George, an employee of Weber Brothers Metal Works just outside of Chicago, welded metal buoys for the Coast Guard. But that's not all he did - George loved to grill. With a growing family at home he found it the perfect way to relax, but couldn't find a grill on the market that lived up to his high expectations. The most popular grill of the day was a flat open brazier - a product George found woefully under-engineered. He knew there had to be a better way.
One day, George was about to weld two buoy halves together when the idea hit: Why not use the bottom half for the cooking bowl, and the top half for the lid to create a grill? Piece by piece, his vision started coming together. He then added a handle and three legs and took his crazy-looking contraption home to test.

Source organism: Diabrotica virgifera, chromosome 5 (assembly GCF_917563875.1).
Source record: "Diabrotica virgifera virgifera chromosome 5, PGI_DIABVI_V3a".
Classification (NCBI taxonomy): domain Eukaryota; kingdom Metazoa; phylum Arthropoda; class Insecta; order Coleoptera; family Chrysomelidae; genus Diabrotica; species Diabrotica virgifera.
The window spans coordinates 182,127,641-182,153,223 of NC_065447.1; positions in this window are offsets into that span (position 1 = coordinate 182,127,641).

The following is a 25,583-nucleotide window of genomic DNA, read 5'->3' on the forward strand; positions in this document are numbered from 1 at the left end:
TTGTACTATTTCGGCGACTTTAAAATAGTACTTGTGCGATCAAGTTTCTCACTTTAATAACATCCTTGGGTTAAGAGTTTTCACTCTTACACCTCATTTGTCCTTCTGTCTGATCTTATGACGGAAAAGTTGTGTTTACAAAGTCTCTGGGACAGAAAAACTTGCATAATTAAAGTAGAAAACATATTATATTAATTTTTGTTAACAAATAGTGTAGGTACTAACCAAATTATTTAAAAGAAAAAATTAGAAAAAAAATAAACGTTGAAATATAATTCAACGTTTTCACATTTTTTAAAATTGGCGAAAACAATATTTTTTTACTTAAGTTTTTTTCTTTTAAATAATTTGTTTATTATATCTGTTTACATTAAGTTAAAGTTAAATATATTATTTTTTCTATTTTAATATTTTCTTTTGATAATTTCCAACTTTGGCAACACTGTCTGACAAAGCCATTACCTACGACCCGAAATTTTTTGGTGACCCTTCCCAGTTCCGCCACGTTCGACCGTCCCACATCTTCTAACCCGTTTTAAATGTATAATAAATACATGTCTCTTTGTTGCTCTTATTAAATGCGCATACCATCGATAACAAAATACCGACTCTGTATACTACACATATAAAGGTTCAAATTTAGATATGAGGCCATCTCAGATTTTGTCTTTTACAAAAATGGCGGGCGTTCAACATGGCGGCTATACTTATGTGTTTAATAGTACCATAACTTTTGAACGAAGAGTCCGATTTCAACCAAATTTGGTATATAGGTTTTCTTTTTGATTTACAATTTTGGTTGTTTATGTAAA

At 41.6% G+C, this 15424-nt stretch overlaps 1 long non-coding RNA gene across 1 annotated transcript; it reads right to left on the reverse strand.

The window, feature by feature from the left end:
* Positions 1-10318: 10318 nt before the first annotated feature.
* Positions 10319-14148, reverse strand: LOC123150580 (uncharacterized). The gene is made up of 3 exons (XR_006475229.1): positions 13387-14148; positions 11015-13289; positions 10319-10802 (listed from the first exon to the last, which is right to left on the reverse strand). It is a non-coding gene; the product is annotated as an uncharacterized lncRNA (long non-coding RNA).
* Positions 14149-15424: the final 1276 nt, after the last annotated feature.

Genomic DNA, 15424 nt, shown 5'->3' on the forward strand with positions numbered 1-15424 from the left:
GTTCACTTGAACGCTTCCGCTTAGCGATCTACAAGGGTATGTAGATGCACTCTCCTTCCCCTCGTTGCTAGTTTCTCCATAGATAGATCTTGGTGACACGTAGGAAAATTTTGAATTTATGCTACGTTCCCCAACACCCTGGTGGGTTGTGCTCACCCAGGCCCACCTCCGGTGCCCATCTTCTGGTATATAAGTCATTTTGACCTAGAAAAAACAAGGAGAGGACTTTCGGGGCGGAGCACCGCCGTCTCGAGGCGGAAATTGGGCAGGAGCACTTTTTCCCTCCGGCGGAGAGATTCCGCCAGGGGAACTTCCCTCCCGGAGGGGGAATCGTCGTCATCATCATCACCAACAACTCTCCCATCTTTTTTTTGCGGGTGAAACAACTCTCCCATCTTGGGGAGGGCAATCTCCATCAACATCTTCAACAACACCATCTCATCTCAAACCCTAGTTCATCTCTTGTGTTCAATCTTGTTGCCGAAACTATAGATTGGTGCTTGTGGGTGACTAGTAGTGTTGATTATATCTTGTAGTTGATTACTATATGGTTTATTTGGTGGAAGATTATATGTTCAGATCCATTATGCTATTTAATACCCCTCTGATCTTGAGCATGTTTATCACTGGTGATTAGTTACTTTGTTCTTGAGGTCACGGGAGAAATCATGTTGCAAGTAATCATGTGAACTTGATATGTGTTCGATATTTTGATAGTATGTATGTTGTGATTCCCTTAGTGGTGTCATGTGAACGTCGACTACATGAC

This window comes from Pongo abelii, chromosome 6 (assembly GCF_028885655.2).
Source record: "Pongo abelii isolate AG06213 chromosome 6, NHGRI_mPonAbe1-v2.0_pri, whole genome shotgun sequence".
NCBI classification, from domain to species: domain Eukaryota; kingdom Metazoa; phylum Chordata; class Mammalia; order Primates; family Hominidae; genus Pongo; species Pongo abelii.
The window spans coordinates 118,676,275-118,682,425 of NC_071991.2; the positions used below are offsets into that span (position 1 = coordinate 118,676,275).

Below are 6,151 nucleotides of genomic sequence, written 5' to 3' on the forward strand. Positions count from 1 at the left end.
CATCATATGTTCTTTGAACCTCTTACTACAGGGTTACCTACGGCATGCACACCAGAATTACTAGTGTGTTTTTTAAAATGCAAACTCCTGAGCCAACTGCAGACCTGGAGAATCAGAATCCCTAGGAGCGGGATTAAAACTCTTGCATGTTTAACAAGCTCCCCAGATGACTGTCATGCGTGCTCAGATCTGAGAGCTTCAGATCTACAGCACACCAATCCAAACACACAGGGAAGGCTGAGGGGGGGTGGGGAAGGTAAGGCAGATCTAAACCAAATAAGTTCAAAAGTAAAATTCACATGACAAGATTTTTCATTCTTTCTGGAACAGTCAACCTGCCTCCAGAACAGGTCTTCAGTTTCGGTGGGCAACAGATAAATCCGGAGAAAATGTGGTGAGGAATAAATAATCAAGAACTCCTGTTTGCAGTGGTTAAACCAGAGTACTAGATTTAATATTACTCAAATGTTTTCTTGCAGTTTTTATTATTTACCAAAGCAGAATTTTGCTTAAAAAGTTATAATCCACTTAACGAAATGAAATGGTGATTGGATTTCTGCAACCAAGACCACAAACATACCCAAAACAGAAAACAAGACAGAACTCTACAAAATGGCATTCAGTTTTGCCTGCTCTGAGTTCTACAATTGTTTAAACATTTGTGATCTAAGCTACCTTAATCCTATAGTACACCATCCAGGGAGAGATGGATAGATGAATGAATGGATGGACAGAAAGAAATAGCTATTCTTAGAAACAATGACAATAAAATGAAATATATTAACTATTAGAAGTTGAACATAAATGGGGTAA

As the story goes, when George first tried out his prototype, it didn’t work quite as hoped. No matter how hard he tried, it just wouldn't stay lit. A neighbor peering over the back fence offered a little friendly advice. "Poke some holes in that thing so the fire can get some air!" So George did, and the flames of invention could finally keep burning.
Shortly after, all of George's neighbors gathered around to enjoy a taste of the best steak they ever had in their lives. George figured he was really on to something, so he packed up George's Barbecue Kettle and hit the road, demonstrating his funny looking creation at mom-and-pop hardware stores across the country.
And the rest, as they say, is history.